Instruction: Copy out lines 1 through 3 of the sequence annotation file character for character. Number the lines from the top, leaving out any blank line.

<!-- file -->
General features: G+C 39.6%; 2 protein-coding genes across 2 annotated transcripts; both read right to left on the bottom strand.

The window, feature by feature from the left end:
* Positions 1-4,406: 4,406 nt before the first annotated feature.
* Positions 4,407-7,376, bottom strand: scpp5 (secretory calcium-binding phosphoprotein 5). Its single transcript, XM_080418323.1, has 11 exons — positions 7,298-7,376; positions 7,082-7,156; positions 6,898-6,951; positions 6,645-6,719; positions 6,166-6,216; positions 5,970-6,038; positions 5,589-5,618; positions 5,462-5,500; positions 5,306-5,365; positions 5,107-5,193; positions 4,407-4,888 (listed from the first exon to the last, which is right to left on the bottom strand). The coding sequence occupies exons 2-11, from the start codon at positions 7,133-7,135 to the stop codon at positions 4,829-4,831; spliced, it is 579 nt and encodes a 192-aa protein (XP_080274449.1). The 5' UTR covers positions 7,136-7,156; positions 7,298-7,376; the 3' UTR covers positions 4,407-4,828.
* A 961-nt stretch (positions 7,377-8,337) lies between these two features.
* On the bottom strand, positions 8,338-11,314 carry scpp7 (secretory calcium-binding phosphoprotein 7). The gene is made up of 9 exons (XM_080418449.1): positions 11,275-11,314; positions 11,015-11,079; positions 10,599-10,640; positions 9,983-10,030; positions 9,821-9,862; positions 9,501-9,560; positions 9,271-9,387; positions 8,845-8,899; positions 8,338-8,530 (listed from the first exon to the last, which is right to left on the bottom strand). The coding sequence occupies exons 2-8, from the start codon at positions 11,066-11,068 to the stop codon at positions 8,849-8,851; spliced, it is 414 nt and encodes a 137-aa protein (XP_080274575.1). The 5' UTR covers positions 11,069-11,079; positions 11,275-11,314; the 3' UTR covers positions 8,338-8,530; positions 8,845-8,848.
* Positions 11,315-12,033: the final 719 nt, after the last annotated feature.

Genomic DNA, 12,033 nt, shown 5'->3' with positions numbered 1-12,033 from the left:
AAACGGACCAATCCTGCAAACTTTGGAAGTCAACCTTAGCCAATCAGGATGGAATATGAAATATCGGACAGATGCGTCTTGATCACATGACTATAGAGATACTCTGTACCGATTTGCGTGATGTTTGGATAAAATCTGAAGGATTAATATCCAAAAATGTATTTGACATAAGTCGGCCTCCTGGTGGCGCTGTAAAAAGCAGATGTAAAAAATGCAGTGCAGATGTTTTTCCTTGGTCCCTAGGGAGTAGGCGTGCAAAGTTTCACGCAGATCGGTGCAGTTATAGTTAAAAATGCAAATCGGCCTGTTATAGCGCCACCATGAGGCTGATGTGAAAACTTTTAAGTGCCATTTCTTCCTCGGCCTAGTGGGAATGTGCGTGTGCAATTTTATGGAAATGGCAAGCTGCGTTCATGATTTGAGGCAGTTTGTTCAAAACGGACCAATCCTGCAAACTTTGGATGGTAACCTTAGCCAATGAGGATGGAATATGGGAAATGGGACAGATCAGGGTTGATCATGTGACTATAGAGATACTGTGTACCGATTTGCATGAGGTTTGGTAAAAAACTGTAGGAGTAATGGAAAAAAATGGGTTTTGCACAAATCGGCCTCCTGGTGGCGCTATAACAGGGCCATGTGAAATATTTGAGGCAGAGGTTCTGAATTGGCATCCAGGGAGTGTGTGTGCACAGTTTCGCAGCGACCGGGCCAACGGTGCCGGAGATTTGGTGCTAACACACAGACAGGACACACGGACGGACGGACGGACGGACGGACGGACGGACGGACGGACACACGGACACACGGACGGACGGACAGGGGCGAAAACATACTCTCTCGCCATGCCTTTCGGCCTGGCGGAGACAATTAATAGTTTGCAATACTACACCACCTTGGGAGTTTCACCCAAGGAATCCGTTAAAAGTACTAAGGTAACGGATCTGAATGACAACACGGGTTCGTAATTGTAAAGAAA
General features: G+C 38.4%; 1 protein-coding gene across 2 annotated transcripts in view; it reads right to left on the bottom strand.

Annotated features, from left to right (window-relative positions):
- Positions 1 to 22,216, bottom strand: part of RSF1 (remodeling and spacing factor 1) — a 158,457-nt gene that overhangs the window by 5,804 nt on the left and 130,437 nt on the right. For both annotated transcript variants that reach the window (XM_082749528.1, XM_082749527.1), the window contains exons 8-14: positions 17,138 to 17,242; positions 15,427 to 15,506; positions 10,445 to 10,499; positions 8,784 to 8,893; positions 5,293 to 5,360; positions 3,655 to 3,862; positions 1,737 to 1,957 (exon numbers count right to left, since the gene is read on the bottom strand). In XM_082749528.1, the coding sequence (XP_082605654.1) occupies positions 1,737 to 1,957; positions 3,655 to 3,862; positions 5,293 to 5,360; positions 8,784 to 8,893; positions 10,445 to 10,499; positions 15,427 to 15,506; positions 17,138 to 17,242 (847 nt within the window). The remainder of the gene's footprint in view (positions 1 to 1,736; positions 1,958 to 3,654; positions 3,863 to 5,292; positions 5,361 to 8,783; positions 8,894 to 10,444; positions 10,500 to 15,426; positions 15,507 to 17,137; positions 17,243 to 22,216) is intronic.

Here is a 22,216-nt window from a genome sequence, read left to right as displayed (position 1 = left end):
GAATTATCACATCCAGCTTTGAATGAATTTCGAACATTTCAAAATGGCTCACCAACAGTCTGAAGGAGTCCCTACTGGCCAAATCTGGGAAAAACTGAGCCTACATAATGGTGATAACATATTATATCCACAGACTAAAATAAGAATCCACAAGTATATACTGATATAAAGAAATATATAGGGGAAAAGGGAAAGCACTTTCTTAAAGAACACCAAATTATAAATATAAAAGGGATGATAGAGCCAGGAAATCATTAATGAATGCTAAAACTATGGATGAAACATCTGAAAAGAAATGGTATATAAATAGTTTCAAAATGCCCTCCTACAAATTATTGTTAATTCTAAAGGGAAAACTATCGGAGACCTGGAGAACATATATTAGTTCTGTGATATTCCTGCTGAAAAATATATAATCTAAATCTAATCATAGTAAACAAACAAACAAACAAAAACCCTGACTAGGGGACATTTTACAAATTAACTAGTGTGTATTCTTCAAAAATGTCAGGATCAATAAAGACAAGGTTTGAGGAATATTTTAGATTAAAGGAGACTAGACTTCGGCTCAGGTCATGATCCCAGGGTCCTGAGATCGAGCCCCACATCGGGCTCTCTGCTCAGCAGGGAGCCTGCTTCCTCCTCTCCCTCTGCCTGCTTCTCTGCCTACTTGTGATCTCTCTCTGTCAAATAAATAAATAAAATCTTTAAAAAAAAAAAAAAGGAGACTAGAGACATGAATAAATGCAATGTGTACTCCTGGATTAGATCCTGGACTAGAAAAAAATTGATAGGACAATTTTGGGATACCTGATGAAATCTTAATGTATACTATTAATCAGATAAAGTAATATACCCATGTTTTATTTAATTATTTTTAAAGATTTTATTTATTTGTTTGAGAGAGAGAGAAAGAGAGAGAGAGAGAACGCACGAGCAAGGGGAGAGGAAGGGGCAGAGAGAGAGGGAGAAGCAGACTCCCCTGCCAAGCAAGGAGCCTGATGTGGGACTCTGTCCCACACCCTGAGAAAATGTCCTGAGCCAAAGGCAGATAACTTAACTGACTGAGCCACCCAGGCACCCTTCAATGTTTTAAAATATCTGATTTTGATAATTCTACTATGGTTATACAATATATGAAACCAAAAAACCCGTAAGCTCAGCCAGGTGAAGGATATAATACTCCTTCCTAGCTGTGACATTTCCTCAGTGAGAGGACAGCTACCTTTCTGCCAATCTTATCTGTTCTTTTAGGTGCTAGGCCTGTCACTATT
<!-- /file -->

General features: G+C 39.6%; 2 protein-coding genes across 2 annotated transcripts; both read right to left on the bottom strand.

The window, feature by feature from the left end:
* Positions 1-4,406: 4,406 nt before the first annotated feature.